It was great to build that startup from scratch and to IPO it. But at the same time, it was at the compromise of my own personal well being. So I took a six month sabbatical. I spent different times at wellness centers around the world, in the US, and in Israel. I changed my diet; I learned yoga and meditation. And within a couple of months, I was feeling so much better. And really since then, I came back to the UK, sold that business, but I made it my ambition for my next startup, my next venture, to be around inspiring wellness and wellbeing. 

The core offering

We cover the employees of companies. In the UK, most businesses over 250 people offer life insurance for their employees. That’s an employee benefit and seen as very standard. But up until now, it’s been a very vanilla offering. Most employees don’t even know that they have it or if they do, they certainly don’t know which company it’s with. 

We provide the same protection as other insurance companies. So if an employee passes away, they’ll be paid out — there’s obviously solid protection in place. But in addition to that, we have access to different wellbeing services. For example, we have access to a virtual doctor that can make an appointment to see a doctor. We have access to counseling for those people who are struggling with their mental wellbeing.

We’ve created this currency of wellbeing, YuCoin. And we’ve created 3D gamified experiences where our members go through different worlds and level up. And they do quests, simple quests, like a 10 minute walk or a five minute meditation. And they can progress every day through these different levels, earning more YuCoin and accessing more well being benefits as a part of that. So it’s a whole, robust, integrated proposition for businesses, and especially now, post COVID. companies are looking to offer their employees something much more than just life insurance. They’re looking to create an ecosystem of wellbeing.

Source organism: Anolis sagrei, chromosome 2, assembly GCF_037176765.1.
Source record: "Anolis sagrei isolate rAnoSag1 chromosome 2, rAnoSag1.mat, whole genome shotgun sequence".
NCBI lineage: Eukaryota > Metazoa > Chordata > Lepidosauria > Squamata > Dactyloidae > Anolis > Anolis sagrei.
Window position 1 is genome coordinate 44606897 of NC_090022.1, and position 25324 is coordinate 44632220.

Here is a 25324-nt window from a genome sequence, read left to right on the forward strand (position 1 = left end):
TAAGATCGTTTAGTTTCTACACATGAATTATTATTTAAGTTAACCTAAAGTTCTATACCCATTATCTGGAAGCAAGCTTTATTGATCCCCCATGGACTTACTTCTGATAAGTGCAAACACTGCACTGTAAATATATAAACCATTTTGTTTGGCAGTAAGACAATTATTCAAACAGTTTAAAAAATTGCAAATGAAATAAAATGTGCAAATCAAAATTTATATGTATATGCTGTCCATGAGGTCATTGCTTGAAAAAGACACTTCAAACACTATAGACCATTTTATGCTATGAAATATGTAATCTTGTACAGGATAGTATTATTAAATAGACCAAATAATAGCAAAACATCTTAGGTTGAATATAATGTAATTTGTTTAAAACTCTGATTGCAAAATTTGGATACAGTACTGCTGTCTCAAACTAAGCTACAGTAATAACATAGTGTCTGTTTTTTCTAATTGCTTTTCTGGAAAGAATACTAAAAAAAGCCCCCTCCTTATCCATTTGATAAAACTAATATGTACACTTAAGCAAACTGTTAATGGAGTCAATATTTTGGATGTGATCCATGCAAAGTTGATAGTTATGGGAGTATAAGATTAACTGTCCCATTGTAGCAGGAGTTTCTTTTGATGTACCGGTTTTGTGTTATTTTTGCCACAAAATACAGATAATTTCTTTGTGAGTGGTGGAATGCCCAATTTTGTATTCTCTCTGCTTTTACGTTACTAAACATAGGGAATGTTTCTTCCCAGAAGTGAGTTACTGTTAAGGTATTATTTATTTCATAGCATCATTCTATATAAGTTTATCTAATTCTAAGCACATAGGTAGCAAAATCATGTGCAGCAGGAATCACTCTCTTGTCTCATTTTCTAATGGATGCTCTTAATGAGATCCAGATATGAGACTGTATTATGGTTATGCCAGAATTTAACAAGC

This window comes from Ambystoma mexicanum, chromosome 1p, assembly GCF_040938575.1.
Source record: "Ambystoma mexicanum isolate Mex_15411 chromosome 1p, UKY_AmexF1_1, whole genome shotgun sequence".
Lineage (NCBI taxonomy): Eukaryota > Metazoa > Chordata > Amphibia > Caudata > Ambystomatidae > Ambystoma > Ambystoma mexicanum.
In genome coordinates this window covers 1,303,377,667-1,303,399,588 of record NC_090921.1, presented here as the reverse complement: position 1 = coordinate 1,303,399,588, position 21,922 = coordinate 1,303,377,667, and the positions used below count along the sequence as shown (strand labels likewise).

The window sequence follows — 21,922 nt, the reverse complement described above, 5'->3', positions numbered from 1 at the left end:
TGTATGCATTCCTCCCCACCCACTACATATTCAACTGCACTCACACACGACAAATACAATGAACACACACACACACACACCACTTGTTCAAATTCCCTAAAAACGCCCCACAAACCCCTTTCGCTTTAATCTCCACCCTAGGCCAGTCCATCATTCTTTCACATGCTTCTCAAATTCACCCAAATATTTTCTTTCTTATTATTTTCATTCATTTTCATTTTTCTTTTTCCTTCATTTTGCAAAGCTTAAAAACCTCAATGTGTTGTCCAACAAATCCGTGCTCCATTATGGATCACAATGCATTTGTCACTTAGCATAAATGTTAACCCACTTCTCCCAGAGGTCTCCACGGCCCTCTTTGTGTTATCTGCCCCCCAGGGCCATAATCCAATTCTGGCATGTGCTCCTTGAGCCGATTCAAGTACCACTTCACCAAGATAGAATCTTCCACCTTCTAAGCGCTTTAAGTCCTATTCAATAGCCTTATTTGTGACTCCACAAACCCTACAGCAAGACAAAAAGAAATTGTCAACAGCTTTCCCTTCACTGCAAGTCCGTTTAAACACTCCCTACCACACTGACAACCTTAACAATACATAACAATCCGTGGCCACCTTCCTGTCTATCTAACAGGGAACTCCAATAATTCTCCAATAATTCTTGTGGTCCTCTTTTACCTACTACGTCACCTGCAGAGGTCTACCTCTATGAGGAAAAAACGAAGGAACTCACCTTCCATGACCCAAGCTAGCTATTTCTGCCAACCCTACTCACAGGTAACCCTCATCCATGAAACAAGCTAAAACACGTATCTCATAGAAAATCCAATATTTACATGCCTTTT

Expanding beyond the UK

We just raised $70 million as our Series B. Part of that raise is to internationalize our offering. We’re have global ambition. We believe our mission of inspiring people to live their best lives is something that can certainly travel across different countries. And therefore, we’ve been looking at different areas of the market, different locations around the world that we see have similar attributes to the UK, in that there is a demand for life insurance, but it’s a very standard vanilla offering. And that there is an aspiration for wellbeing. We’ve looked at Southeast Asia. We’re looking at Europe. We are excited about the prospects of North America. We’re not announcing anything yet, but we do have plans to launch our first country next year.

Getting distribution